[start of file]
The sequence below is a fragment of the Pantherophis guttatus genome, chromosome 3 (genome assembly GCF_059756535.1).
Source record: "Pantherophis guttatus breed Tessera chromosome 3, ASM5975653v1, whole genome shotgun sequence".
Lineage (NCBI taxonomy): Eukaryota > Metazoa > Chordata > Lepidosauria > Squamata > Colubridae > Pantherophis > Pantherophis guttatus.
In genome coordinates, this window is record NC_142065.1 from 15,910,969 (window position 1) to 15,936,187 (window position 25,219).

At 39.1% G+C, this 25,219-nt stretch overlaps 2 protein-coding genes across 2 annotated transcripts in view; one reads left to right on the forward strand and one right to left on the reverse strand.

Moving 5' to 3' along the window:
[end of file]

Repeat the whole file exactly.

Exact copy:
The sequence below is a fragment of the Pantherophis guttatus genome, chromosome 3 (genome assembly GCF_059756535.1).
Source record: "Pantherophis guttatus breed Tessera chromosome 3, ASM5975653v1, whole genome shotgun sequence".
Lineage (NCBI taxonomy): Eukaryota > Metazoa > Chordata > Lepidosauria > Squamata > Colubridae > Pantherophis > Pantherophis guttatus.
In genome coordinates, this window is record NC_142065.1 from 15,910,969 (window position 1) to 15,936,187 (window position 25,219).

At 39.1% G+C, this 25,219-nt stretch overlaps 2 protein-coding genes across 2 annotated transcripts in view; one reads left to right on the forward strand and one right to left on the reverse strand.

Moving 5' to 3' along the window: